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Contains: 
Apollo 15 Approach Trajectory, 





    
        

            Bruce Rohrlach

Apollo 15 Approach Trajectory

Technical card

Resolution: 14000x10105

Date:Nov. 17, 2018

Focal length: 7000

Seeing: 4

Transparency: 8

Locations: Boronia, Melbourne, Victoria, Australia

Data source: Backyard

Description

This annotated image (taken with a Skywatcher 8 inch /f5 Newtonian from home last weekend) shows the area along the front of the Apennine Range where David Scott and James Irwin flew and landed the Falcon Lunar Module (Apollo 15 mission) onto the lunar surface adjacent to Hadley Rille (whilst Al Worden Command Module pilot stayed in orbit). The approximate approach path to landing is illustrated by the white arrow, they came in from the east (north is to the left of the image) flying in low over the Apennines and between peaks on either side in the final stages of approach/descent.

Falcon made one of steepest descents onto the lunar surface of any of the Apollo missions, primarily because they had to fly just over the lip of the Apennines and then drop down steeply at the last minute to land near Hadley Rille. The Apennines on the edge of Mare Imbrium are similar in scale to the Andes (peaking at 5500m at Mons Huygens), and at one point the lunar module had peaks above them on either side as they came through a wide gap in the Apennines.

The other point of interest, which you can hear in all 3 videos linked below, is Scott saying “Bam!” on touch down. Apparently this was one of the roughest touchdowns ever in the Apollo mission series. In the 15-20 seconds before touchdown lunar dust was kicked up by the landing thrusters, obscuring any view through the side window for last minute manoeuvring, and so they touched down very hard when they cut the thrusters to drop the last 5-10 feet onto the lunar surface, the module coming to rest with a ~6 degree lean. The payload was heavier than usual on this Apollo 15 mission with the rover on board, and the consequent design requirements that gave less clearance under the module. In fact part of the underside of the module was damaged during the heavy landing. They must have been polite back in the day, as Scott’s exclamation on landing was a distinct …. “Bam !!” which you can hear in the videos below.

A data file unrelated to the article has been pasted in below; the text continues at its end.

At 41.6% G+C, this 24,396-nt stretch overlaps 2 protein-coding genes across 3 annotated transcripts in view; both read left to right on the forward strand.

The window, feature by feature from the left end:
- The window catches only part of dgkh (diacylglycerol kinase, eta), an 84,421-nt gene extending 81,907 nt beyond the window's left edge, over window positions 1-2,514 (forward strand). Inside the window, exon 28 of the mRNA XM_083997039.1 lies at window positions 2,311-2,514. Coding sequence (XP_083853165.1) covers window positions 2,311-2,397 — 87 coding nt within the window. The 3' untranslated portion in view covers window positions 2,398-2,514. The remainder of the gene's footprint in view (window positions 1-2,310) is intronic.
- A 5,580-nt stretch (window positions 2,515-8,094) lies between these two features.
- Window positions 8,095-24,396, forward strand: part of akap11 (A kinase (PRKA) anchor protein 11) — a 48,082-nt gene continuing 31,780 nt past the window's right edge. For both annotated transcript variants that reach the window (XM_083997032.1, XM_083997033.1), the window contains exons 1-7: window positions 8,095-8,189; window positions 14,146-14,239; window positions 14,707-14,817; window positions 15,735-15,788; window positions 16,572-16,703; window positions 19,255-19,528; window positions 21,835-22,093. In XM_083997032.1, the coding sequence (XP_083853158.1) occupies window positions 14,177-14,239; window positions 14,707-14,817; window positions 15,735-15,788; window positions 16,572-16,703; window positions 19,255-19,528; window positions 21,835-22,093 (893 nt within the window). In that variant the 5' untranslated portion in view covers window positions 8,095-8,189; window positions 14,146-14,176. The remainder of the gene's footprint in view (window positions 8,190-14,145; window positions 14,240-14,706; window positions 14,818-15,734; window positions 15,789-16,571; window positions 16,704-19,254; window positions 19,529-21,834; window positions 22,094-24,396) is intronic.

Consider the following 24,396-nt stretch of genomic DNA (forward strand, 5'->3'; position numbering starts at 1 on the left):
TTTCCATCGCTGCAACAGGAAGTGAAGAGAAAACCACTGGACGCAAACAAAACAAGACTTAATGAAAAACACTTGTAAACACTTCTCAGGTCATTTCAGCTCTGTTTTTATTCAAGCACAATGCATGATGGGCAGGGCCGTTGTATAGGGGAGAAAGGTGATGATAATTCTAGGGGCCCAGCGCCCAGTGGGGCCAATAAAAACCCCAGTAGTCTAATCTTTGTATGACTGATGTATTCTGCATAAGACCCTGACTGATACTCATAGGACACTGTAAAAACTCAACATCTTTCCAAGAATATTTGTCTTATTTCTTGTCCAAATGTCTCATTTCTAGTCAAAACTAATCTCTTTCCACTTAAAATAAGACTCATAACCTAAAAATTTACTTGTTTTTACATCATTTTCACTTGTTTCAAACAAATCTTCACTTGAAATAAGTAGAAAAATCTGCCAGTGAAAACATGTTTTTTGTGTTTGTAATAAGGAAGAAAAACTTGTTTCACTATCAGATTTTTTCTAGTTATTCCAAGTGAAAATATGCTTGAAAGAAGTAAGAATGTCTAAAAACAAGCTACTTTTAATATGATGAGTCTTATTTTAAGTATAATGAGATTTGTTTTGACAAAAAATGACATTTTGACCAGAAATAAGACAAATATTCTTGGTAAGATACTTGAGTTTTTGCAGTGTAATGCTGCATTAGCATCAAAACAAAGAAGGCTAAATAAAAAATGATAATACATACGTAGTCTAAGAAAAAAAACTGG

The first video (last half) is an animation that shows the line of approach beautifully. By comparing Hadley Rille and some low hillocks on Paulus Putredinis near the end of this video and on my image, I have been able to roughly estimate the approach trajectory of the landing module as it came in over the Apennines (white arrow).

The second video shows the final stages of decent of the Falcon lander that carried Scott and Irwin down to the lunar surface, showing both original footage and a paired reconstruction using LROC (Lunar Reconnaissance Orbiter Camera) imagery (for the unbelievers).

The third video is the longest and explains many aspects of the mechanics of the landing.
-https://www.youtube.com/watch?v=cOjZLUO_Bjc
-https://www.youtube.com/watch?v=JYZ3nvLt0N4
-https://www.youtube.com/watch?v=AxqKlDsgMzc

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BruceRohrlach
Bruce Rohrlach
License: None (All rights reserved)
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Apollo 15 Approach Trajectory, 





    
        

            Bruce Rohrlach